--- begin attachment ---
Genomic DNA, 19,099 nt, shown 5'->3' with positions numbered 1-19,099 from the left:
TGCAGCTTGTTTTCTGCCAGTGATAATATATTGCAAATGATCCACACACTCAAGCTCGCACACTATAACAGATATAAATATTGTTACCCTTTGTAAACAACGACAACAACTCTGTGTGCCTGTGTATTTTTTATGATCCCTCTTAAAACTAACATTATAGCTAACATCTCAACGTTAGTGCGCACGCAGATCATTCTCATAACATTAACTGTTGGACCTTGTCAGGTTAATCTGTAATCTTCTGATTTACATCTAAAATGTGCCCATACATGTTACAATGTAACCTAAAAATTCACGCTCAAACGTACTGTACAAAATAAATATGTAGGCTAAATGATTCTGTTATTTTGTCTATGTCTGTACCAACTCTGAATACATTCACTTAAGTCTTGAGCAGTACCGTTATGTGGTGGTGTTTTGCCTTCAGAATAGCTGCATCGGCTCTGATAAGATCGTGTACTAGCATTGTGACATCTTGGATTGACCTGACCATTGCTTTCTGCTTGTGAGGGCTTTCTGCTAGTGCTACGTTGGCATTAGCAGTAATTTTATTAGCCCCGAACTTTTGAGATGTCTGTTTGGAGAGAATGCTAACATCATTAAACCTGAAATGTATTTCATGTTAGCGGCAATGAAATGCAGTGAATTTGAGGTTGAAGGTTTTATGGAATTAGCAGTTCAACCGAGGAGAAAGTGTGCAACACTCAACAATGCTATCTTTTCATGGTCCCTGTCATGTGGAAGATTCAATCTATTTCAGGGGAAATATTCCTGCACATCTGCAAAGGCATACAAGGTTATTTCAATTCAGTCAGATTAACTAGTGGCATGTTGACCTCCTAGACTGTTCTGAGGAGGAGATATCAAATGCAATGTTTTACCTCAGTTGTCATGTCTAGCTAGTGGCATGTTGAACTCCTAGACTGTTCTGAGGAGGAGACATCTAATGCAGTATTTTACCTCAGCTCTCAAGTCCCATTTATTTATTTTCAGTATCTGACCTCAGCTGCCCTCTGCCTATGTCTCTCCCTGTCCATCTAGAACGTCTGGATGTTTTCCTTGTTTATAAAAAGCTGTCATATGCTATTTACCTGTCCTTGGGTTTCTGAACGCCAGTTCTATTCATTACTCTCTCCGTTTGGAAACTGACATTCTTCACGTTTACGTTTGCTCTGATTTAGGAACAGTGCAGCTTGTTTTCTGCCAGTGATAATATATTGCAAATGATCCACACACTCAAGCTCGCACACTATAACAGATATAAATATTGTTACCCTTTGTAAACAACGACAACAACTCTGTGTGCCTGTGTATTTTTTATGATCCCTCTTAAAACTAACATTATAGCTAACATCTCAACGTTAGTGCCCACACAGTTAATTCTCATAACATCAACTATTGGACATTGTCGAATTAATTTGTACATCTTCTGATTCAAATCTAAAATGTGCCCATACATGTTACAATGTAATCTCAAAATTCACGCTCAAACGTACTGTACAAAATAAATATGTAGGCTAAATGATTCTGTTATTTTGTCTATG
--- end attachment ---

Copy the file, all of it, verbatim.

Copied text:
Genomic DNA, 19,099 nt, shown 5'->3' with positions numbered 1-19,099 from the left:
TGCAGCTTGTTTTCTGCCAGTGATAATATATTGCAAATGATCCACACACTCAAGCTCGCACACTATAACAGATATAAATATTGTTACCCTTTGTAAACAACGACAACAACTCTGTGTGCCTGTGTATTTTTTATGATCCCTCTTAAAACTAACATTATAGCTAACATCTCAACGTTAGTGCGCACGCAGATCATTCTCATAACATTAACTGTTGGACCTTGTCAGGTTAATCTGTAATCTTCTGATTTACATCTAAAATGTGCCCATACATGTTACAATGTAACCTAAAAATTCACGCTCAAACGTACTGTACAAAATAAATATGTAGGCTAAATGATTCTGTTATTTTGTCTATGTCTGTACCAACTCTGAATACATTCACTTAAGTCTTGAGCAGTACCGTTATGTGGTGGTGTTTTGCCTTCAGAATAGCTGCATCGGCTCTGATAAGATCGTGTACTAGCATTGTGACATCTTGGATTGACCTGACCATTGCTTTCTGCTTGTGAGGGCTTTCTGCTAGTGCTACGTTGGCATTAGCAGTAATTTTATTAGCCCCGAACTTTTGAGATGTCTGTTTGGAGAGAATGCTAACATCATTAAACCTGAAATGTATTTCATGTTAGCGGCAATGAAATGCAGTGAATTTGAGGTTGAAGGTTTTATGGAATTAGCAGTTCAACCGAGGAGAAAGTGTGCAACACTCAACAATGCTATCTTTTCATGGTCCCTGTCATGTGGAAGATTCAATCTATTTCAGGGGAAATATTCCTGCACATCTGCAAAGGCATACAAGGTTATTTCAATTCAGTCAGATTAACTAGTGGCATGTTGACCTCCTAGACTGTTCTGAGGAGGAGATATCAAATGCAATGTTTTACCTCAGTTGTCATGTCTAGCTAGTGGCATGTTGAACTCCTAGACTGTTCTGAGGAGGAGACATCTAATGCAGTATTTTACCTCAGCTCTCAAGTCCCATTTATTTATTTTCAGTATCTGACCTCAGCTGCCCTCTGCCTATGTCTCTCCCTGTCCATCTAGAACGTCTGGATGTTTTCCTTGTTTATAAAAAGCTGTCATATGCTATTTACCTGTCCTTGGGTTTCTGAACGCCAGTTCTATTCATTACTCTCTCCGTTTGGAAACTGACATTCTTCACGTTTACGTTTGCTCTGATTTAGGAACAGTGCAGCTTGTTTTCTGCCAGTGATAATATATTGCAAATGATCCACACACTCAAGCTCGCACACTATAACAGATATAAATATTGTTACCCTTTGTAAACAACGACAACAACTCTGTGTGCCTGTGTATTTTTTATGATCCCTCTTAAAACTAACATTATAGCTAACATCTCAACGTTAGTGCCCACACAGTTAATTCTCATAACATCAACTATTGGACATTGTCGAATTAATTTGTACATCTTCTGATTCAAATCTAAAATGTGCCCATACATGTTACAATGTAATCTCAAAATTCACGCTCAAACGTACTGTACAAAATAAATATGTAGGCTAAATGATTCTGTTATTTTGTCTATG